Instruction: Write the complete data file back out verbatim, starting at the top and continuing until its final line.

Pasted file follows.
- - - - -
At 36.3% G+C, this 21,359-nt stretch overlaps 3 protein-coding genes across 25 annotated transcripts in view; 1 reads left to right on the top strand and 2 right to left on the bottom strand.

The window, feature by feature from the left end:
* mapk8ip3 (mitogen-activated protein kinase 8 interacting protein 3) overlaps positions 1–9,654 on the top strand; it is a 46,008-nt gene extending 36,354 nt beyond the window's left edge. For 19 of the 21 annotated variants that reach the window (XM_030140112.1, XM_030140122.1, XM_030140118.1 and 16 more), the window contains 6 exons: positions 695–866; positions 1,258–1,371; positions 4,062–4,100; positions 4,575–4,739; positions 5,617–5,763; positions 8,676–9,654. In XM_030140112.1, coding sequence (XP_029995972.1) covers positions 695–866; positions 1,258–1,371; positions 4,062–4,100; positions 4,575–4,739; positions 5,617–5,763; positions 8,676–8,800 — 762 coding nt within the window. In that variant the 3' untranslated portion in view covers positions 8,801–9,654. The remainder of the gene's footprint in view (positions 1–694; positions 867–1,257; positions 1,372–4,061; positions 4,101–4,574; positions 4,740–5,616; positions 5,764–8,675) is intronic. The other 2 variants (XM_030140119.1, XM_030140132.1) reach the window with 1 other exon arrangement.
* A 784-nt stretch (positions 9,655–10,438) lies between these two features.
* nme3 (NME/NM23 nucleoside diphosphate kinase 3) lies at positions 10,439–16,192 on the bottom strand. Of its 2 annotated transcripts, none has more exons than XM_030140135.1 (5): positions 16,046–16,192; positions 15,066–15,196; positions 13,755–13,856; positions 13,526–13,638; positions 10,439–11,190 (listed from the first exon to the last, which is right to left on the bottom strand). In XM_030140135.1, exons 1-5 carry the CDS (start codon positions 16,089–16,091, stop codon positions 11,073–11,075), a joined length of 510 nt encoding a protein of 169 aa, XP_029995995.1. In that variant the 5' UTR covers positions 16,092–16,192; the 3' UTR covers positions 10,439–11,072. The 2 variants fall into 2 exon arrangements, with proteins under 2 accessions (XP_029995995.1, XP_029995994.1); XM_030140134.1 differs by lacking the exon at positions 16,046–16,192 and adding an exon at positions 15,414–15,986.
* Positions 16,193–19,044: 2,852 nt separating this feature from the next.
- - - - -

At 36.3% G+C, this 21,359-nt stretch overlaps 3 protein-coding genes across 25 annotated transcripts in view; 1 reads left to right on the top strand and 2 right to left on the bottom strand.

The window, feature by feature from the left end:
* mapk8ip3 (mitogen-activated protein kinase 8 interacting protein 3) overlaps positions 1–9,654 on the top strand; it is a 46,008-nt gene extending 36,354 nt beyond the window's left edge. For 19 of the 21 annotated variants that reach the window (XM_030140112.1, XM_030140122.1, XM_030140118.1 and 16 more), the window contains 6 exons: positions 695–866; positions 1,258–1,371; positions 4,062–4,100; positions 4,575–4,739; positions 5,617–5,763; positions 8,676–9,654. In XM_030140112.1, coding sequence (XP_029995972.1) covers positions 695–866; positions 1,258–1,371; positions 4,062–4,100; positions 4,575–4,739; positions 5,617–5,763; positions 8,676–8,800 — 762 coding nt within the window. In that variant the 3' untranslated portion in view covers positions 8,801–9,654. The remainder of the gene's footprint in view (positions 1–694; positions 867–1,257; positions 1,372–4,061; positions 4,101–4,574; positions 4,740–5,616; positions 5,764–8,675) is intronic. The other 2 variants (XM_030140119.1, XM_030140132.1) reach the window with 1 other exon arrangement.
* A 784-nt stretch (positions 9,655–10,438) lies between these two features.
* nme3 (NME/NM23 nucleoside diphosphate kinase 3) lies at positions 10,439–16,192 on the bottom strand. Of its 2 annotated transcripts, none has more exons than XM_030140135.1 (5): positions 16,046–16,192; positions 15,066–15,196; positions 13,755–13,856; positions 13,526–13,638; positions 10,439–11,190 (listed from the first exon to the last, which is right to left on the bottom strand). In XM_030140135.1, exons 1-5 carry the CDS (start codon positions 16,089–16,091, stop codon positions 11,073–11,075), a joined length of 510 nt encoding a protein of 169 aa, XP_029995995.1. In that variant the 5' UTR covers positions 16,092–16,192; the 3' UTR covers positions 10,439–11,072. The 2 variants fall into 2 exon arrangements, with proteins under 2 accessions (XP_029995995.1, XP_029995994.1); XM_030140134.1 differs by lacking the exon at positions 16,046–16,192 and adding an exon at positions 15,414–15,986.
* Positions 16,193–19,044: 2,852 nt separating this feature from the next.